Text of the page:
A warehouse management system (WMS) is a software solution that manages inventory and operations in warehouses and distribution centers (DC). WMS functionality can be divided into three general categories:
- Inventory Management
- Work Execution
The graphic below provides a more detailed list of warehouse management system functionality.
Other Sources For WMS Capabilities
While most warehouses and DCs today use a dedicated WMS, many rely on the warehouse management and inventory capabilities of other enterprise systems, including ERP, order management systems, or route accounting software (RAS).
As might be expected, different systems offer different levels of capability. For example, many ERP and RAS systems provide basic inventory tracking capabilities (how much inventory of a given product is in the warehouse), but they may not have detailed tracking of inventory to the bin level (what quantity of product is in each location – forward pick location versus overstock, etc.). Bin level tracking is common in most standalone WMS packages.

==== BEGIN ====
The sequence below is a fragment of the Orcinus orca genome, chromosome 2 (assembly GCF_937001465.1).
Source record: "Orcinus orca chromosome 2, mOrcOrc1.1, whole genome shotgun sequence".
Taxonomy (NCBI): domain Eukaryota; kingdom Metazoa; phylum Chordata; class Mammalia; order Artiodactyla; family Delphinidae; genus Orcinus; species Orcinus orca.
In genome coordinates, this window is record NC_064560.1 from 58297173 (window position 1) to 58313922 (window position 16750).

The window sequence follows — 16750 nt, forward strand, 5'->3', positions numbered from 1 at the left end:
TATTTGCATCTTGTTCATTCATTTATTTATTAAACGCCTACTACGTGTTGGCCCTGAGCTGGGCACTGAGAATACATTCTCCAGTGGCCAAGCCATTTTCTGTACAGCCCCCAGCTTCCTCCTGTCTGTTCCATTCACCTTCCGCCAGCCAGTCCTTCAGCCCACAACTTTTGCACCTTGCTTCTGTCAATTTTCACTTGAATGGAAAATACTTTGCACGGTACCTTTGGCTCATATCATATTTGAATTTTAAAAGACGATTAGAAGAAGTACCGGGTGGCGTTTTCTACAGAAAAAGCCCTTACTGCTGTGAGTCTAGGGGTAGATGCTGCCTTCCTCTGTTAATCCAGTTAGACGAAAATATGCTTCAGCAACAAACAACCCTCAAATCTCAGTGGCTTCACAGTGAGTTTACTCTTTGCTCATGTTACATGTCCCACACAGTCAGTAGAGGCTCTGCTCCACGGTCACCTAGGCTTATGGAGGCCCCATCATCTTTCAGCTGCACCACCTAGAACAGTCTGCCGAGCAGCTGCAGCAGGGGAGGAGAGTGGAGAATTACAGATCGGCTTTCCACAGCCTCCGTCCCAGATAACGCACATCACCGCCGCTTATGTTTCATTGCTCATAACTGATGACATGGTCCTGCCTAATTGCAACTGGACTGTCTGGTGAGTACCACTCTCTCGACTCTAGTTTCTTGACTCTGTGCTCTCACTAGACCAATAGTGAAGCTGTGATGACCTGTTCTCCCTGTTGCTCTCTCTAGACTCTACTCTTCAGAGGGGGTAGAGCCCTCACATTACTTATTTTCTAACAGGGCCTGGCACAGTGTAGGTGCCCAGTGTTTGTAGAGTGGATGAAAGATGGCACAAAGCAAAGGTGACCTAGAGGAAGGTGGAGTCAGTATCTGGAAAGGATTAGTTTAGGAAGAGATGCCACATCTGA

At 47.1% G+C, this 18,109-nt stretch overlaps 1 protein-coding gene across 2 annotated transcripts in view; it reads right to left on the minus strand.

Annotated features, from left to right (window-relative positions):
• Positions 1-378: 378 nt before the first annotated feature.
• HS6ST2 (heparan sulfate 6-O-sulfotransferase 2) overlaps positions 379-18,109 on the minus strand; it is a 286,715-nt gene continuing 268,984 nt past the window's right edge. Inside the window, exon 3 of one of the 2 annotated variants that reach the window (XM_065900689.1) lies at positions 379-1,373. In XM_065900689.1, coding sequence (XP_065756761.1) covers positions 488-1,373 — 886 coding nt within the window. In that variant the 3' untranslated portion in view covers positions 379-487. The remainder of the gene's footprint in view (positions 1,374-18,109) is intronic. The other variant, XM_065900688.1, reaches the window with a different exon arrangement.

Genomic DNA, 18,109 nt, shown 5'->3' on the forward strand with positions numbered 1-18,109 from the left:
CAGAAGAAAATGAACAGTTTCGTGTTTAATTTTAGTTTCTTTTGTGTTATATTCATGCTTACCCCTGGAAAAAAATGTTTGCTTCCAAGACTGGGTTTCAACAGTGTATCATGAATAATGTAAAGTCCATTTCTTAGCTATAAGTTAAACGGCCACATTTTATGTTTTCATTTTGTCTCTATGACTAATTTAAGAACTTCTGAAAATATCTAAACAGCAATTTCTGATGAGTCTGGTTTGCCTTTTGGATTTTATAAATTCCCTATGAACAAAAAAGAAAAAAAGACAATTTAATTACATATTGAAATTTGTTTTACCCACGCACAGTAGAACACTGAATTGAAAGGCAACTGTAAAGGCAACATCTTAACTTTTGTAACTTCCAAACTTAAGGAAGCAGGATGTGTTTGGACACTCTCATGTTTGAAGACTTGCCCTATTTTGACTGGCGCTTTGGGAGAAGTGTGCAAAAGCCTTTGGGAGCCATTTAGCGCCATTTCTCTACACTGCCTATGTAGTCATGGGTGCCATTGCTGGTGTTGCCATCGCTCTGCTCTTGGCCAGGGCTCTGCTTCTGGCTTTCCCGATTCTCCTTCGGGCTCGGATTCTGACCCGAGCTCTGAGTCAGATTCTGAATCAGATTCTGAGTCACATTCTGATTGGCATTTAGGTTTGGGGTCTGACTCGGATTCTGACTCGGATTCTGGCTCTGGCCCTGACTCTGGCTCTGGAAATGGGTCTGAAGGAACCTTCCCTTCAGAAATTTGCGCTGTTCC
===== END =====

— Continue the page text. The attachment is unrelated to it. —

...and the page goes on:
Common WMS Add Ons
In addition, it is common for DCs to purchase add-on modules to supplement the basic warehouse and inventory capabilities of their WMS or ERP systems. For example, many warehouses buy standalone labor management systems to provide richer productivity tracking, workforce planning and labor standards tools. Likewise, it is increasingly common for DCs to supplement their warehouse management system with external slotting or work execution systems. Many DCs use warehouse control systems (WCS) to manage the execution of automated material handling processes. And more and more are adding work execution or warehouse execution systems to optimize the physical movement of products by people and/or machines, including autonomous mobile robots (AMRs).
WMS Transition Strategies
A majority of warehouses and DCs are managing operations with WMS, ERP or other systems that are more than five years old. For companies looking for ways to improve warehouse management without installing a new WMS or replacing their ERP, we recently created a guide to walk you through three key WMS Transition Strategies.